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What I did for PRIDE

By: Lawrence Lam

Growing up in a traditional family in the Far East was like living in the Bible Belt in the U.S. where being adventurous or different was not acceptable. As a male person, I had to set my goal to become a doctor or an engineer or an astronaut. That was why at school I had to excel in mathematics and science because literature and history were for girls. I had to play soccer with the boys and be good at track and field. There was only one life for me to look forward to and that was to get married one day, have children and raise a family.
Everything changed when my female cousins took me to attend their ballet classes. I was allured to a world of graceful movements, fairy tale ballets and the fascination of show business. I gradually found out I was attracted to other male persons even though at that time I did not have any sexual experience or desire. I stared at the priest in ethics classes at school and dreamed of holding his hand for a walk in the garden. I was young and innocent and of course I was a virgin then!
At that time I also started to come across strange experiences. One day a male guest teacher corrected my dance positions in the locker room while I was almost naked. The boy who danced as the prince in the ballet always got flowers from some men after the performances. A choreographer thought my dancing was outstanding and invited me to have a drink with him to see what role was suitable for me in the production. I danced on stage in my white tights and got a bouquet of red roses waiting for me in the changing room. The roses were from an older man.
There was only one known gay bar in town and everyone talked about it like it was a very secretive place. I never went there because the police were said to have raided the place and blacklisted everyone inside. I could never afford to get into trouble with the police because I had an uncle who held a pretty high rank in the police force. Through some friends of my own age I began to socialize with a group of gay older men who had younger live-in boyfriends. I began to be known as “the other woman” among the gay couples and I was invited to many parties. Settling down with a man to live a life of sin was not for me….a thought embedded in me from my days at school.
Thank goodness that my parents were not very old fashioned and by that time in my life they had already emigrated to the U.S. When I finally joined them in New York it was the time when everyone was scared to death with the AIDS epidemic. I remained a celibate for many years until I met a dear friend who happened to be gay too. He gradually introduced me to his circle of friends and I began to accept myself as a gay person. I never thought it was necessary to come out to my parents or my family or anyone because being gay was a very private matter and I did not believe I needed to “advertise” it.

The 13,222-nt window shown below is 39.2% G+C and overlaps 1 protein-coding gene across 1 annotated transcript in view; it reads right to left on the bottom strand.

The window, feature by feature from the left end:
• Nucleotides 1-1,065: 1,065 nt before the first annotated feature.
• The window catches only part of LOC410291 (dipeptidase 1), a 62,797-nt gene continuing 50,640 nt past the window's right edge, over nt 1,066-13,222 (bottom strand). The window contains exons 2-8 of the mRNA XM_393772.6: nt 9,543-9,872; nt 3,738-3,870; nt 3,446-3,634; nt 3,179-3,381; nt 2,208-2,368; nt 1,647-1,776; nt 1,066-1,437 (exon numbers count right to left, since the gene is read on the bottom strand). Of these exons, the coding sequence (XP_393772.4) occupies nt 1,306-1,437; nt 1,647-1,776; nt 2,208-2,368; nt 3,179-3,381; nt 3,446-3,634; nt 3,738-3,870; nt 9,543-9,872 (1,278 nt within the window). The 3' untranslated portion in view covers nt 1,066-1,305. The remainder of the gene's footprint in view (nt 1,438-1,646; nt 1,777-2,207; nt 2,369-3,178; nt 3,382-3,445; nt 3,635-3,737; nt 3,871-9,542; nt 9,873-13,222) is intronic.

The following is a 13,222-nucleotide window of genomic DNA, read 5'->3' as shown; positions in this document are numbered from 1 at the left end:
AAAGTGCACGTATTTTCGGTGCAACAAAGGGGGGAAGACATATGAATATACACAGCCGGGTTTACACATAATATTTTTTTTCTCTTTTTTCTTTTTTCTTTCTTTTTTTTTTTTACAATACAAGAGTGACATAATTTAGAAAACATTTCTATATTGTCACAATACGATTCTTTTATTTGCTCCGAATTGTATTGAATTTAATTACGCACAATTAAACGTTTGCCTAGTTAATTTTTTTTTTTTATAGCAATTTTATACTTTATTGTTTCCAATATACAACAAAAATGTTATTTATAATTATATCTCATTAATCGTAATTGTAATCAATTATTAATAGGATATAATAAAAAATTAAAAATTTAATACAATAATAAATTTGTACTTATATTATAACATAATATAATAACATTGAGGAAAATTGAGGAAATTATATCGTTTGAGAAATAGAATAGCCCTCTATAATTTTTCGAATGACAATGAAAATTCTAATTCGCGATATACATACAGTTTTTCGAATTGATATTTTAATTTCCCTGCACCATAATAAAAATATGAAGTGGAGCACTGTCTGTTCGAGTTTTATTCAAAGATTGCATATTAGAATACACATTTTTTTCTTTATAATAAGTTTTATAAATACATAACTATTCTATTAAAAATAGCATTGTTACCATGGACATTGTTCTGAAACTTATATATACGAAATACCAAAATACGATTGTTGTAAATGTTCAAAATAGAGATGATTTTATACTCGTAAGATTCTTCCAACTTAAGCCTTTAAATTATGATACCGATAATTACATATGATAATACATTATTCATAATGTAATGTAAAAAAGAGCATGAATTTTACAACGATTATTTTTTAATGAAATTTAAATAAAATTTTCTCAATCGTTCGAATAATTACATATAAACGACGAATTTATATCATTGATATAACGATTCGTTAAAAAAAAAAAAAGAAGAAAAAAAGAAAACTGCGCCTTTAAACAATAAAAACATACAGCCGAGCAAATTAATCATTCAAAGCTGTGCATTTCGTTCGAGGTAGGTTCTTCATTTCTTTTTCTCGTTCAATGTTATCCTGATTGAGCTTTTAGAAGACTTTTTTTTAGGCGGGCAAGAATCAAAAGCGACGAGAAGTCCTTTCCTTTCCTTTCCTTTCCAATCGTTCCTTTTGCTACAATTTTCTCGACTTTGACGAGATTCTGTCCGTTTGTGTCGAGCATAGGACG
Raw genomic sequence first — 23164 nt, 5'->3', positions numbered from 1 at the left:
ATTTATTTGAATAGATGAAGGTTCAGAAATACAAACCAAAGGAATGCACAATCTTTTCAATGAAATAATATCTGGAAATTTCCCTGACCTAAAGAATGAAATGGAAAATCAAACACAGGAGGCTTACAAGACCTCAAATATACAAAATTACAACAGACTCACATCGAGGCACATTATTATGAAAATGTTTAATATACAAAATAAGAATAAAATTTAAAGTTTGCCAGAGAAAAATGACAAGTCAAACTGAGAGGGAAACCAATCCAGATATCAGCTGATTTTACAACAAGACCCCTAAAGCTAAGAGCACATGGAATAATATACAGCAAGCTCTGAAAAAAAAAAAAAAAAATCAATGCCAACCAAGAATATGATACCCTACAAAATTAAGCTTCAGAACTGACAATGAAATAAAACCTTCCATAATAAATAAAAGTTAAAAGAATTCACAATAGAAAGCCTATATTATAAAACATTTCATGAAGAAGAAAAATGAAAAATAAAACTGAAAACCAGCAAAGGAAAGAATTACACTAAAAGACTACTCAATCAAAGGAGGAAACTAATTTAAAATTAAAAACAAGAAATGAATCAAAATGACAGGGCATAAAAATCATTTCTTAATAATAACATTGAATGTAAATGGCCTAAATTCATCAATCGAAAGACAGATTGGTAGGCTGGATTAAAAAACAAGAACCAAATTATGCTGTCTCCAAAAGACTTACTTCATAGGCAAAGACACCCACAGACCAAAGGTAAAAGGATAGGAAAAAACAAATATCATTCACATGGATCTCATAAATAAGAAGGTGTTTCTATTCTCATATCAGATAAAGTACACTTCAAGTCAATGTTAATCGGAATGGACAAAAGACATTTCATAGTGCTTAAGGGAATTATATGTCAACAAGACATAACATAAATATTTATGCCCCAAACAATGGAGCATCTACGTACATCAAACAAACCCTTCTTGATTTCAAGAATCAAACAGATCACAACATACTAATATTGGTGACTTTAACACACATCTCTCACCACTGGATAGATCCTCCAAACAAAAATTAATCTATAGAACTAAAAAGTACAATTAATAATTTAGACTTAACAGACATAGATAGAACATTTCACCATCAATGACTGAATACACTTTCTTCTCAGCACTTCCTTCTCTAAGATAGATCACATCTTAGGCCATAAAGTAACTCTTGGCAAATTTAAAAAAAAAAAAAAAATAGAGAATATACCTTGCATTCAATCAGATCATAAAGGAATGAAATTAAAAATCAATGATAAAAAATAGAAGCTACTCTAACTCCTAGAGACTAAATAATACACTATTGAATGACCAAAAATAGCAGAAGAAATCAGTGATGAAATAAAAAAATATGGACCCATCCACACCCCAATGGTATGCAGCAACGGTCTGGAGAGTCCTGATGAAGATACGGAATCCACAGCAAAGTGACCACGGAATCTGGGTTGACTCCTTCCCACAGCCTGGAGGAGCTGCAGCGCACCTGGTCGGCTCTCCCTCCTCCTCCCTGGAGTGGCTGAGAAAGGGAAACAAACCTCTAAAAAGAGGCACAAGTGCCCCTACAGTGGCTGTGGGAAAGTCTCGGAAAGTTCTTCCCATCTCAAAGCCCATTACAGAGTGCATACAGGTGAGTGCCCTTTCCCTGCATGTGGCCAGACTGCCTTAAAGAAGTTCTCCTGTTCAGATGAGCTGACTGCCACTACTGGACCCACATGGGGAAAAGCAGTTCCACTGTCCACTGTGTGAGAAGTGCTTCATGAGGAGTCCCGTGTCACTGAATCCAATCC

Living in New York City exposed me to the gay culture and gay history. I was never an activist but I began to support gay movements, attend gay gatherings and go to gay parades. I donated money and counselled any young gay man who crossed my path. I understood why group like Act Up needed to be aggressive and why the gay community was fighting with everything it had for acceptance and equal rights. I made a lot of gay friends but unfortunately some died young with AIDS or other complications.
Over the years since the Stonewall riots in 1969, many things have changed in New York. Federal and State governments do not discriminate against anyone based on sexual orientation. Sexual activity between consenting adults was decriminalized in 1980. Same-sex marriage was legalized in 2011. Hate Crime law started to cover the gay community in 2001. Discrimination legal protections were extended to gender identity or expression this year. And so on.
I’m very proud of the achievements we, the gay community, have made through the years. Because of that, life as a gay person is a lot easier these days. There are still many gay-related rights and issues to fight for before we can have complete equality. We need to build a strong foundation for our younger generations to move forward and succeed. I am living in upstate New York now. For me, I’m proud of being a good son, a wonderful brother, a productive worker, a supportive friend, a considerate neighbor, a member of the Rochester community, etc.….who happens to be gay.

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